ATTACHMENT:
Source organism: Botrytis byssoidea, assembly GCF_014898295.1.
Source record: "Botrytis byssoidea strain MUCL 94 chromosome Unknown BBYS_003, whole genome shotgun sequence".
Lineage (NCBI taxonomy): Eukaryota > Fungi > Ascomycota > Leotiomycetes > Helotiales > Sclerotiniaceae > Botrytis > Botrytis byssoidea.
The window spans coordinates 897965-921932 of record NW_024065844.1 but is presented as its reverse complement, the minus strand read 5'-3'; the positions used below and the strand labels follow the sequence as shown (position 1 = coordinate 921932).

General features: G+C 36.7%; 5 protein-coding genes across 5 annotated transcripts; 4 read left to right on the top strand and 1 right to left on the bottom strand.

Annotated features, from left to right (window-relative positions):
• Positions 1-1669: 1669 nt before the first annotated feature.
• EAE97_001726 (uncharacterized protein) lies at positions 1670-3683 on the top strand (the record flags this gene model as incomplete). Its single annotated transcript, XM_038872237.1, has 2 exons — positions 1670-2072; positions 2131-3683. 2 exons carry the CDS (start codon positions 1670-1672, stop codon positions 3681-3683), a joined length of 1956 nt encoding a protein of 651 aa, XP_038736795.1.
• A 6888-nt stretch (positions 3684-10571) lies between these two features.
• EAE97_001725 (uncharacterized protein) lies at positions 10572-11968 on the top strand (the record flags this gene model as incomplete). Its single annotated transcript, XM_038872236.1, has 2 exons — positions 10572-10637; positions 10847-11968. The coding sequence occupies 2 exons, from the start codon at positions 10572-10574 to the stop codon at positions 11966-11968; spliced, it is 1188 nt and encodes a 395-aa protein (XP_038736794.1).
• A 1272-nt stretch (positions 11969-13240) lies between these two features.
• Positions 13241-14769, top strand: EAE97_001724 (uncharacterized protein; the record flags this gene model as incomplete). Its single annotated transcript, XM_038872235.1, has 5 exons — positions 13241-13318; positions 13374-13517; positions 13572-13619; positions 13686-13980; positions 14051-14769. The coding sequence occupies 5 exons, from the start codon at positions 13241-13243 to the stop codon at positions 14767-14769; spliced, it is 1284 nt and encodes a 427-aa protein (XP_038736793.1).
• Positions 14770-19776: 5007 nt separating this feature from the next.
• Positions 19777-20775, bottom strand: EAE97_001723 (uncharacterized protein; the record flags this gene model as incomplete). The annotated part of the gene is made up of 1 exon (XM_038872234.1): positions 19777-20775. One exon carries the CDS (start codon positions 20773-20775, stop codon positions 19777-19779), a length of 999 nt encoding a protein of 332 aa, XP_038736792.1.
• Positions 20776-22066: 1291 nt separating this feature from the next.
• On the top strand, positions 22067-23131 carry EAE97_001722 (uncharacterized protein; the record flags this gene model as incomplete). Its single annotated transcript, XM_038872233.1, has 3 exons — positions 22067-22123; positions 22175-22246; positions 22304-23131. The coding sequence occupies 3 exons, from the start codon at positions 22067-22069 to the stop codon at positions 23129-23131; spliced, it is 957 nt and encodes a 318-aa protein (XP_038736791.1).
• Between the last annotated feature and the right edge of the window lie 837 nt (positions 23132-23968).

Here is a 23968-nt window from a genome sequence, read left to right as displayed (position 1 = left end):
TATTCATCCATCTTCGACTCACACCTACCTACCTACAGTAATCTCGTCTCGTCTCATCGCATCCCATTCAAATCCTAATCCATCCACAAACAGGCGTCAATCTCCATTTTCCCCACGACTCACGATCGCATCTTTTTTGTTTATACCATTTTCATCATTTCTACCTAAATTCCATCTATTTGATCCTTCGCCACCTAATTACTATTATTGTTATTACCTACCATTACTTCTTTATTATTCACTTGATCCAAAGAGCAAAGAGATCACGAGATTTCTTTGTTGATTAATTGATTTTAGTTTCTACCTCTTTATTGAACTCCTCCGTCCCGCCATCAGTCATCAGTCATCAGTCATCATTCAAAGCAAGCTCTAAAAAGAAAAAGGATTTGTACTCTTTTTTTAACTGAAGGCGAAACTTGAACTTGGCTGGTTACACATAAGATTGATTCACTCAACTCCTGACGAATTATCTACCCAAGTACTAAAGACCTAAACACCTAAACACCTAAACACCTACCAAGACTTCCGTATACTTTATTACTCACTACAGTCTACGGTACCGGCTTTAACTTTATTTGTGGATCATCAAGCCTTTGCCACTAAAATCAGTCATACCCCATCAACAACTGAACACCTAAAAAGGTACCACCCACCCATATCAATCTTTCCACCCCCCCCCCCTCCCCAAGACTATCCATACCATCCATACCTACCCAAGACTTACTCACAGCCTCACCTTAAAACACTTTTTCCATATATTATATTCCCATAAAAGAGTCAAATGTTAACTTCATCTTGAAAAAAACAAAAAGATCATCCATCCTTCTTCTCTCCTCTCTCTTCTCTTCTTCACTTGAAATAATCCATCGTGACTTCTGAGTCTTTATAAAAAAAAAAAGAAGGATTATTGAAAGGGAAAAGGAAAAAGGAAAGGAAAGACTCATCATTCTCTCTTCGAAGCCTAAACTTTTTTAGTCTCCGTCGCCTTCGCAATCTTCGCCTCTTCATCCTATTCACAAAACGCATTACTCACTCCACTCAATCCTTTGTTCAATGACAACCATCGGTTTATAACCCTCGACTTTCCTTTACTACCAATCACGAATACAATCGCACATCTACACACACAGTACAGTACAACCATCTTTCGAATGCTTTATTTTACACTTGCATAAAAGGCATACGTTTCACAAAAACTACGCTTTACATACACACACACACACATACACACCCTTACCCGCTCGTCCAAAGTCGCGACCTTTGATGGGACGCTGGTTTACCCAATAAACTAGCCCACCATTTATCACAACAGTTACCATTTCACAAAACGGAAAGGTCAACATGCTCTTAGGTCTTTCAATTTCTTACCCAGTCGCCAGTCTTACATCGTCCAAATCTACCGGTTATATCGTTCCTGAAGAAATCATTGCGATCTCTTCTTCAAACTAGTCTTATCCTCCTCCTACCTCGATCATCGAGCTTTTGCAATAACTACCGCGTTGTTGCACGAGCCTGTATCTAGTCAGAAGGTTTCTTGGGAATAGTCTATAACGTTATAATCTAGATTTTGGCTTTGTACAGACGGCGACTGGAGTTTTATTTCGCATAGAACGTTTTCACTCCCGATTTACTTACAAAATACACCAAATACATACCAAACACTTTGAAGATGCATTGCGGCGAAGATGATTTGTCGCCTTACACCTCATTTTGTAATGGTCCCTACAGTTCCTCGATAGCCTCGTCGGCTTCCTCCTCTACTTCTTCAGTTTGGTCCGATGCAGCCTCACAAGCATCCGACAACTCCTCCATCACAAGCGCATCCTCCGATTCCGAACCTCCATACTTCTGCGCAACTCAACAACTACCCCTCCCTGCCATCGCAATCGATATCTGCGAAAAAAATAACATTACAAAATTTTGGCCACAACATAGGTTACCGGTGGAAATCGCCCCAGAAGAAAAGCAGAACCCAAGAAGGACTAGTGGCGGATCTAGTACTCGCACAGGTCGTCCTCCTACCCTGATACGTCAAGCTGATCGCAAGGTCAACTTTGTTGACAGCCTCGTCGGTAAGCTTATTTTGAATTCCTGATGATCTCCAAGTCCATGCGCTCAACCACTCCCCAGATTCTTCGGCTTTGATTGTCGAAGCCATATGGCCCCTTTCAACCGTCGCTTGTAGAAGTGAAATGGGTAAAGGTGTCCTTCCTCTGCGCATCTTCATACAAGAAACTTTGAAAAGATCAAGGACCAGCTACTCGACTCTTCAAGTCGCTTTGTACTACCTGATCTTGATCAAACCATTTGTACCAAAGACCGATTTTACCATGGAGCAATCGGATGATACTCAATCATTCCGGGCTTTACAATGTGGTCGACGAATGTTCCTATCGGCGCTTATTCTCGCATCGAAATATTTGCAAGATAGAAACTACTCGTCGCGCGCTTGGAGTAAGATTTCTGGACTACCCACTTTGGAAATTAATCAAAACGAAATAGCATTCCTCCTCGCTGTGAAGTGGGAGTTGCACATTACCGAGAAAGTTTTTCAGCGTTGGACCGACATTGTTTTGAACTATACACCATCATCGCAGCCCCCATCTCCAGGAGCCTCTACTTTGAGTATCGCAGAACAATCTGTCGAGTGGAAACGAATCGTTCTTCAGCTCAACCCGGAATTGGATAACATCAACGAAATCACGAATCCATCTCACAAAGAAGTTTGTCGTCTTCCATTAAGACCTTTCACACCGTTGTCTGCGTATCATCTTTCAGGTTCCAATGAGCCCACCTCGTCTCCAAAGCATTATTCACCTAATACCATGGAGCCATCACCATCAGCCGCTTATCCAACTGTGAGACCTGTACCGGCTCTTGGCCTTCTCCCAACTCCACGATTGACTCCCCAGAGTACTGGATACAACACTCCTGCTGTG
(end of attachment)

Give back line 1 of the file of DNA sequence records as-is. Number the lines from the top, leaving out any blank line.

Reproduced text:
Source organism: Botrytis byssoidea, assembly GCF_014898295.1.